Since the word pooram literally means a group or a meeting, it was believed that every year the dynastic Gods and Goddesses of neighboring provinces met together for a day of celebrations.
Trichur Pooram, the Pooram of all Poorams, the most spectacular festival of this cultural capital celebrated at Vadakkumnathan Temple every year during April-May.
Though non-Hindus are not allowed inside the temple, Kerala’s grandest temple pageantry, which includes colourful processions of caparisoned elephants and a midnight fireworks display, parasol exchanges, drum concerts can be witnessed from the crowded streets of Trichur.
Trichur Pooram, the mother of all temple festivals in the state, is essentially one of spectacles. The two devaswams- Thiruvampadi and Paramekkavu- explore and exploit every source at their command to make this annual festival a memorable one. It is celebrated with a colourful procession of caparisoned elephants, parasol exchanges, drum concerts, display of pyro-techniques and refreshing scenes of public participation. During the festival season, Trichur, popularly known as the temple town turns into a town of colour, music and mirth. The Pooram programmes extending about 36 hours begins with the ezhunellippu of the Kanimangalam Shasta in the morning followed by the ezhunnellippu of the other six minor temples on the Pooram Day.
The ezhunnellippu programme which is considered to be a ritual symbolising the visit of the Devi from the Paramekkavu and Thiruvambadi temples to the Vadakkunnathan temple. A major event of the Pooram festival is the Panchavadyam in which about 200 artistes from the disciplines of Thimila, Maddalam, Trumpet, Cymbal and Edakka participate.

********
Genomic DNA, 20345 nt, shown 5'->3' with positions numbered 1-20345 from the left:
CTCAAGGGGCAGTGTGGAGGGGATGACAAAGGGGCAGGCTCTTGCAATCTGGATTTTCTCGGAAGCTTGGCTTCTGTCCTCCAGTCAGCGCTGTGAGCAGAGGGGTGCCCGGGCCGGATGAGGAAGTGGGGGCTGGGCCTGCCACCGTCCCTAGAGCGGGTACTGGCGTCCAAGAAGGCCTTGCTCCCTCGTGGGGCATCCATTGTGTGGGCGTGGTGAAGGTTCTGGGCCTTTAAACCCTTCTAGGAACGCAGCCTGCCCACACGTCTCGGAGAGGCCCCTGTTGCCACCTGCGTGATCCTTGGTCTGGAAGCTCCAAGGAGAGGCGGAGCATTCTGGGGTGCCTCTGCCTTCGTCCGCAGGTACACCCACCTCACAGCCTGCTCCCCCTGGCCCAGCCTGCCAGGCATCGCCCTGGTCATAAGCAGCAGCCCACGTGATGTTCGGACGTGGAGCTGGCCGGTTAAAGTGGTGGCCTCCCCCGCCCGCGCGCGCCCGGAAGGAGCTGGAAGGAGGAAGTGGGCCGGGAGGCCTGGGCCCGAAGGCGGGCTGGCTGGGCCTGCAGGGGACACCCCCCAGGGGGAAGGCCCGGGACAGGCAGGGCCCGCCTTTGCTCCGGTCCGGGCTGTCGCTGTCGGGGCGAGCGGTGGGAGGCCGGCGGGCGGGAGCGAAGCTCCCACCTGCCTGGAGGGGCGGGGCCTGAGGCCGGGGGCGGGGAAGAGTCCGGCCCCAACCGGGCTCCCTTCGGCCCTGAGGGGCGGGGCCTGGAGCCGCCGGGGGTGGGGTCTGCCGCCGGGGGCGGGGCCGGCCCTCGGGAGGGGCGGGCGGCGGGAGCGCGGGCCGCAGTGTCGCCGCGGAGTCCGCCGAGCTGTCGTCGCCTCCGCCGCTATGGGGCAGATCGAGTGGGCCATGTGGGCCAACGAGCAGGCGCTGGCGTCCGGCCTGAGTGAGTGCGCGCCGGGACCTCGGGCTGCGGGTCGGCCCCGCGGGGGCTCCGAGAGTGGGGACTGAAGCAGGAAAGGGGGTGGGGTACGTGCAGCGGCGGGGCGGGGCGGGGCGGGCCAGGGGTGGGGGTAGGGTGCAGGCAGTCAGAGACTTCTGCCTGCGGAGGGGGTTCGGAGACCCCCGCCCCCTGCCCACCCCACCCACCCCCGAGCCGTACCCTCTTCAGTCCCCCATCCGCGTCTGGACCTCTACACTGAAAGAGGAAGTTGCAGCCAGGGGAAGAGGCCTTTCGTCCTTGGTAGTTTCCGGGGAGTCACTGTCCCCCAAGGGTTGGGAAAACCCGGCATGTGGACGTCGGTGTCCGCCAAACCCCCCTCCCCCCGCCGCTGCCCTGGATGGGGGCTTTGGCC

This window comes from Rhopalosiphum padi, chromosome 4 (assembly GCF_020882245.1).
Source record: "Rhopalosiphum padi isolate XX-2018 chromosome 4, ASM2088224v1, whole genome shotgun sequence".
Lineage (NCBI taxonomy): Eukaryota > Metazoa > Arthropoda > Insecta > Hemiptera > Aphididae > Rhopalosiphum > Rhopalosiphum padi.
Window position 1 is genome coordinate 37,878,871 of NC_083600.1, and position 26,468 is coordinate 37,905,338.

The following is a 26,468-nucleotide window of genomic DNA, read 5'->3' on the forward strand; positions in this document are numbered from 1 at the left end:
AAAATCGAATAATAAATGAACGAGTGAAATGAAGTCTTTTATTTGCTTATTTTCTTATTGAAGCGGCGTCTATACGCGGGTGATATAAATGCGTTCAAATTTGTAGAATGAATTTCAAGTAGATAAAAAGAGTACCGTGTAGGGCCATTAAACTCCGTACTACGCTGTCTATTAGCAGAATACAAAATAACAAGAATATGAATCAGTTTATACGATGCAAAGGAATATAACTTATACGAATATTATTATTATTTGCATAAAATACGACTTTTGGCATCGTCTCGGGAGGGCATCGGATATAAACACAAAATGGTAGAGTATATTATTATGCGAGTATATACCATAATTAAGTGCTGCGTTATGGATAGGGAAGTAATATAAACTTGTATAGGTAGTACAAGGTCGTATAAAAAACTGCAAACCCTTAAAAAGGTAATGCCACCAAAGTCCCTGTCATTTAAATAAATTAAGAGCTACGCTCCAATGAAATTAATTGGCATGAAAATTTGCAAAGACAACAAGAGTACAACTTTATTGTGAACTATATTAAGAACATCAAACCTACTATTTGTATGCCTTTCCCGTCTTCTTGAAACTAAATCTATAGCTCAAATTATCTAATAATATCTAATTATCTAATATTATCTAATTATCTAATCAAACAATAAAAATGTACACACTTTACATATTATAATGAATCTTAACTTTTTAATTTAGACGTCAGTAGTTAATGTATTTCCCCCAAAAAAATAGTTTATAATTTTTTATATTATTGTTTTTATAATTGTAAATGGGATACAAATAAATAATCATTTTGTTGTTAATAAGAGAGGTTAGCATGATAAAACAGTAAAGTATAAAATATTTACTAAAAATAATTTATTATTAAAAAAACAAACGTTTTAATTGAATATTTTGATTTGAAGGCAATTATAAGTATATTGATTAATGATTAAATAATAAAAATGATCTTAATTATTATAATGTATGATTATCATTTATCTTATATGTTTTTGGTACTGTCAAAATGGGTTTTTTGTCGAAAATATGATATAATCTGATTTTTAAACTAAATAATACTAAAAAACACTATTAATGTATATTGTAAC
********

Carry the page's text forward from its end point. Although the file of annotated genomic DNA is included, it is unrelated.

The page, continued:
Another major event of the pooram begins with the setting off of the ‘Pandemelam’ at noon in which about 200 artistes in the disciplines of drum, trumpets, pipe and cymbal participate.
The grand finale of this festival of colour, music and fire works would be marked with a function of bidding farewell to the deities of the Thiruvambadi and Paramekkavu Devaswams in front of the Western Gate of the Vadakkunnathan Temple.
A noteworthy feature of the pooram festival is the participation of a cross section of people and elephants. The pachyderms emerge out in all their regalia with newly fabricated caparisons. They make their way through the milling crowds drawn from all religions, castes and creed to the accompaniment of ecstatic percussion ensembles. The exhibition of the paraphernalia of elephant decorative, commonly known as ‘Aana Chamayal pradarsanam’, the spectacular show of ‘Kudamattom’ in which parasols of myriad numbers, designs and colours are exchanged by the people atop the elephants.
The Pooram festival is concluded with a spectacular fire works display, which is held in the wee hours of the day after the Pooram. The Thiruvambadi and Paramekkavu Devaswams present many innovative patterns and varieties of fire works which make spectators going into raptures. This famous and mighty display of the magnificent display of fireworks add to the popularity of the Pooram festival.
The most striking feature of the Trichur Pooram is its very secular nature. The Muslim and Christian Communities actively take part in it and they play a very prominent role in the very conduct of the festival. Most of the pandals are the craft work of the experts from the Muslim community.
This work is licensed under a Creative Commons Attribution-Noncommercial-Share Alike 3.0 Unported License.Based on a work at Wikitravel.org & Traveldudes.org.